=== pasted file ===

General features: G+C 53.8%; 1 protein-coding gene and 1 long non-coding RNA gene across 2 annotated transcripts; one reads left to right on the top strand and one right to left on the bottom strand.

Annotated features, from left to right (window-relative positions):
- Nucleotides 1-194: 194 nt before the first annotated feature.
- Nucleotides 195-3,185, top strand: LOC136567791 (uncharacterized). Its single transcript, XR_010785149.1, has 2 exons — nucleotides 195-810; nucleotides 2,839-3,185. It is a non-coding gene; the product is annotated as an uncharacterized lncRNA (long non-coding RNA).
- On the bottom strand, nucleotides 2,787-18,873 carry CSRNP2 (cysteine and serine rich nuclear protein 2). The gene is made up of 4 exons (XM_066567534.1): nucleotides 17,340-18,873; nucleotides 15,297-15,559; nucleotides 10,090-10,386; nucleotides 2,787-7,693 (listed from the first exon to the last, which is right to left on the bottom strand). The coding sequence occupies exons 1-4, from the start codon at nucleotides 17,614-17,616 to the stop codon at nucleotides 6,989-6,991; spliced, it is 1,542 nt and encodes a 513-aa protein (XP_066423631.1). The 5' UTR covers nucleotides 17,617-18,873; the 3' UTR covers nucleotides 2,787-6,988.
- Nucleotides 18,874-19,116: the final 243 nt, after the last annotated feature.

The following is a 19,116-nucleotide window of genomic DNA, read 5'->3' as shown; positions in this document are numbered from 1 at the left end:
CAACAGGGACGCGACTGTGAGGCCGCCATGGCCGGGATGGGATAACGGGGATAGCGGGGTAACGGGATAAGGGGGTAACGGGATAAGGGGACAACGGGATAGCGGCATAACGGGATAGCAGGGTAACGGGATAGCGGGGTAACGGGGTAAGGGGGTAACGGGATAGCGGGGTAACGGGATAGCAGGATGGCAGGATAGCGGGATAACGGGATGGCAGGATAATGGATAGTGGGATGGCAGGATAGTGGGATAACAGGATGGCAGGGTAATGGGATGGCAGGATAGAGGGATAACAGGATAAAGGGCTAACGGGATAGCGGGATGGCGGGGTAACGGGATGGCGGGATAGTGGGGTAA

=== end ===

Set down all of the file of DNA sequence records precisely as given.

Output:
General features: G+C 53.8%; 1 protein-coding gene and 1 long non-coding RNA gene across 2 annotated transcripts; one reads left to right on the top strand and one right to left on the bottom strand.

Annotated features, from left to right (window-relative positions):
- Nucleotides 1-194: 194 nt before the first annotated feature.
- Nucleotides 195-3,185, top strand: LOC136567791 (uncharacterized). Its single transcript, XR_010785149.1, has 2 exons — nucleotides 195-810; nucleotides 2,839-3,185. It is a non-coding gene; the product is annotated as an uncharacterized lncRNA (long non-coding RNA).
- On the bottom strand, nucleotides 2,787-18,873 carry CSRNP2 (cysteine and serine rich nuclear protein 2). The gene is made up of 4 exons (XM_066567534.1): nucleotides 17,340-18,873; nucleotides 15,297-15,559; nucleotides 10,090-10,386; nucleotides 2,787-7,693 (listed from the first exon to the last, which is right to left on the bottom strand). The coding sequence occupies exons 1-4, from the start codon at nucleotides 17,614-17,616 to the stop codon at nucleotides 6,989-6,991; spliced, it is 1,542 nt and encodes a 513-aa protein (XP_066423631.1). The 5' UTR covers nucleotides 17,617-18,873; the 3' UTR covers nucleotides 2,787-6,988.
- Nucleotides 18,874-19,116: the final 243 nt, after the last annotated feature.

The following is a 19,116-nucleotide window of genomic DNA, read 5'->3' as shown; positions in this document are numbered from 1 at the left end:
CAACAGGGACGCGACTGTGAGGCCGCCATGGCCGGGATGGGATAACGGGGATAGCGGGGTAACGGGATAAGGGGGTAACGGGATAAGGGGACAACGGGATAGCGGCATAACGGGATAGCAGGGTAACGGGATAGCGGGGTAACGGGGTAAGGGGGTAACGGGATAGCGGGGTAACGGGATAGCAGGATGGCAGGATAGCGGGATAACGGGATGGCAGGATAATGGATAGTGGGATGGCAGGATAGTGGGATAACAGGATGGCAGGGTAATGGGATGGCAGGATAGAGGGATAACAGGATAAAGGGCTAACGGGATAGCGGGATGGCGGGGTAACGGGATGGCGGGATAGTGGGGTAA